Category Archives: Human Interface

Some of What I’ve Been Up to Lately…

Back in 2010, I made the decision to restart the user experience consultancy portion of Human Computing ( As such, I stepped back from my role running the ComicBase portion of the business, and have been focused on designing new products for some very cool clients in the enterprise, mobile, and consumer electronics spaces.

One of our largest clients this past year has been TiVo, the folks who brought us both the DVR and the ridiculously cute corporate trademark.

I’ve just completed a long contract there, which–among other challenges–saw me helping design their next generation of high-end DVRs and streaming video boxes. This was a terrific project which I was lucky enough to see through end-to-end. On it, I got to do everything from sawing apart old circuit boards and visiting Radio Shack in the middle of the night to assemble testing prototypes… to doing screen design… setting up user studies… and even working with an exceptionally clever engineer to figure out how to get the box installed (and the cable guy back on his way) in a third of the time it used to require.

Best of all, I got to meet and work with some amazingly smart folks both on the user experience team and throughout the company. I may even sign on more adventures there next year, but for now I’m very happy to be back in my robot-strewn office at Human Computing helping put the final touches on the much-anticipated (and slightly overdue) ComicBase 16–and looking forward to a terrific Christmas with my family.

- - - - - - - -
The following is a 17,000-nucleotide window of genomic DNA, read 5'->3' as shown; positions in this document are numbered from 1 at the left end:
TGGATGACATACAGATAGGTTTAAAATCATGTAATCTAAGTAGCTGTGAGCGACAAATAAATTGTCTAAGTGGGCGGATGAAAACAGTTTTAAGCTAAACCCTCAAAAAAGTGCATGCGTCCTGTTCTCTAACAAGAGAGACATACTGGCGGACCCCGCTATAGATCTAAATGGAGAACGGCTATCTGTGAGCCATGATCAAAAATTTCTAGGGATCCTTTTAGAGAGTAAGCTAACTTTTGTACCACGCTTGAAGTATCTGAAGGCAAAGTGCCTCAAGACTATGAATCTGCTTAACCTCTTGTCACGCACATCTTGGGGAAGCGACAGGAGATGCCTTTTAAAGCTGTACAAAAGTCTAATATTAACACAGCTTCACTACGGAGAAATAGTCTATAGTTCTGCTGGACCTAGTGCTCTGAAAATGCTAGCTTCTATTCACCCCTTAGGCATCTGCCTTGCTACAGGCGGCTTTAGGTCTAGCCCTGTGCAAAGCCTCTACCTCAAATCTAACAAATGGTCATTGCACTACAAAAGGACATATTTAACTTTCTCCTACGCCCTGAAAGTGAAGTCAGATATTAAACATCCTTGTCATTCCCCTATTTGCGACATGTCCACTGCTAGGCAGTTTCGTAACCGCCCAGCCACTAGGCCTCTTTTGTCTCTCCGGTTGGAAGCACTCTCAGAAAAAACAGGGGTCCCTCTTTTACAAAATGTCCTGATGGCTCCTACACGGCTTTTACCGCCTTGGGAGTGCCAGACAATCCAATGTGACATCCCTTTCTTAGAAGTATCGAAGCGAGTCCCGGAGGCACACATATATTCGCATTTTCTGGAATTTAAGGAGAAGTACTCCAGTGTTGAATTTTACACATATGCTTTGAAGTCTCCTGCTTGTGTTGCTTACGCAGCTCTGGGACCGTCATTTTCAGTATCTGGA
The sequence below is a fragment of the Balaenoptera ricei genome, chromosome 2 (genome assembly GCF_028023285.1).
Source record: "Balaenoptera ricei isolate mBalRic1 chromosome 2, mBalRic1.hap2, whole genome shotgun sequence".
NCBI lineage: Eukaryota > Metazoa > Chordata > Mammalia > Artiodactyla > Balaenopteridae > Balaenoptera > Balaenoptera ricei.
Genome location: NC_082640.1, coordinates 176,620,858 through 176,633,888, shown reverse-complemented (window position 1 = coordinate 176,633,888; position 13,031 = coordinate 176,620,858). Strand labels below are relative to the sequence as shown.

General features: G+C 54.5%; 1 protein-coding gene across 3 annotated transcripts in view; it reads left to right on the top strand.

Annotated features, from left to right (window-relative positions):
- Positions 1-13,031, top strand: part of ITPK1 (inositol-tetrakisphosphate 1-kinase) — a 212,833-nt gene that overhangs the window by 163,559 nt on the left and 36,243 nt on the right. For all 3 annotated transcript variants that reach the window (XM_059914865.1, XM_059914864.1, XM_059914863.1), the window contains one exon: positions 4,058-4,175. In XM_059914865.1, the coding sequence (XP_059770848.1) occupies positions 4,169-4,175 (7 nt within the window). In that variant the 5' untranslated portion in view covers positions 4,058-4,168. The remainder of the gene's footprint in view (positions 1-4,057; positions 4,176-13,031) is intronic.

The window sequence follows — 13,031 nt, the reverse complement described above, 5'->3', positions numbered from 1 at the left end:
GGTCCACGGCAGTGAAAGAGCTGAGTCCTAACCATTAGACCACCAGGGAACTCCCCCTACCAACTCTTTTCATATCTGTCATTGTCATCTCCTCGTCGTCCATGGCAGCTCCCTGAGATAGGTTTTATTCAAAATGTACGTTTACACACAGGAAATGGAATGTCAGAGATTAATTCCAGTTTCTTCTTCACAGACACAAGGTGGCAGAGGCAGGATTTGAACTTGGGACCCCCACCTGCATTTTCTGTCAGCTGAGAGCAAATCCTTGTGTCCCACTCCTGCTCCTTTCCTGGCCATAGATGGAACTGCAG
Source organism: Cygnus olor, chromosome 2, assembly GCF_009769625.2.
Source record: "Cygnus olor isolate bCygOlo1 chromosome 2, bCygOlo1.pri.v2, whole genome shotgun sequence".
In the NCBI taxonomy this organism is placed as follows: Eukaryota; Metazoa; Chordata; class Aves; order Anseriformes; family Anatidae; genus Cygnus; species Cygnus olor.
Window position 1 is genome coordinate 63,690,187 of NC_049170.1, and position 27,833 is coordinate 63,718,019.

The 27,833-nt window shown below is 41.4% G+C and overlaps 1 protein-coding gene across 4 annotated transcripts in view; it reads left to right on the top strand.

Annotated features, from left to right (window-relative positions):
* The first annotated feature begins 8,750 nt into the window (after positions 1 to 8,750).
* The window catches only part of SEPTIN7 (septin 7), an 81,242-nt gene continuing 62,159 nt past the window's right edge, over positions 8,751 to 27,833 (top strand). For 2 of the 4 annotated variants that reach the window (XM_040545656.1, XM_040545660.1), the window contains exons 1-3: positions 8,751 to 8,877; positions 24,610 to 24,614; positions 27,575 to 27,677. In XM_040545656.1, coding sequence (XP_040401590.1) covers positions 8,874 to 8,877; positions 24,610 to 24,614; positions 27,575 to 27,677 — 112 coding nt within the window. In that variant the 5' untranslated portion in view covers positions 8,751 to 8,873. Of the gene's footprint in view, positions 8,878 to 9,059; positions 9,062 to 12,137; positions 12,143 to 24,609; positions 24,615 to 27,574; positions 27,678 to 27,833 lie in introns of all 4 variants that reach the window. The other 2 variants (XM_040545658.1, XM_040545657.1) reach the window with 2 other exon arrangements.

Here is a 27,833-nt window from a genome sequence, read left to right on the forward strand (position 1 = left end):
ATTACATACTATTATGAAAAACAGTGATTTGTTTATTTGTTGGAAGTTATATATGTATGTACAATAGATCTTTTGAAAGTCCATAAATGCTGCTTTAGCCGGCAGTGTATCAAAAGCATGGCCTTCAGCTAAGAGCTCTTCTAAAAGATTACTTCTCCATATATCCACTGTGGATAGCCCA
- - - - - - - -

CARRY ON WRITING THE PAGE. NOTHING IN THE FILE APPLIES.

Hey! We Made That!

Almost a year ago, I got brought in to help design the new Verizon VCast Messaging client for Android. Now at last, the finished product is finally out in the world (and out of non-disclosure!)

Much like a movie, the final cut of the product morphed a little from the original design, but the fundamentals seem to have made it to the marketplace intact. Kudos to our visual designer, Mark Castaneda.

Engadget even linked to this rather nice preview (from Droid Life):

Evan Doll on the iPad (via uxtalk)

I’ve started a separate blog focusing on user interface and design issues (, but I wanted to note a recent posting about designing for the iPad, courtesy of fellow Apple alum Evan Doll who now teaches a course over at Stanford on usability.

Noted tech visionary Alan Kay also seems interested in the iPad, judging from his recent comments.

The Apple iPad: Why a “Fourth Device” Makes a Lot of Sense

At CES, the buzz was on 3D, but  my money is that the new consumer device most bought this year isn’t shutter glasses and a new 120-240Hz TV, it’ll be an e-Reader of some sort–and most likely one with a picture of a piece of fruit on the back.

Apple, of course, just announced their long-awaited (and unfortunately named) iPad. Starting at $499, it’s a very slick piece of technology, although the gadget press overall seemed muted in their enthusiasm. Most of the critical comments centered on it being a “fourth device” (the others being a desktop, laptop, and app-phone) which doesn’t really replace anything. While I’m sympathetic to the complaint about lugging yet another device around, I’d argue that for its intended audience it very well may replace something: books. And for many other people, at many times, it may also replace the laptop and television as ways of consuming entertainment on the go.

What we’re seeing in the iPad is a new being: the media consumption device with a few capabilities to process and mark up media on the go. Unlike say, a laptop, it’s not equally capable of both authoring and consuming media; it’s fair to poor at the former, and outstanding at the latter. But luckily for Apple, most folks, most of the time, are media consumers.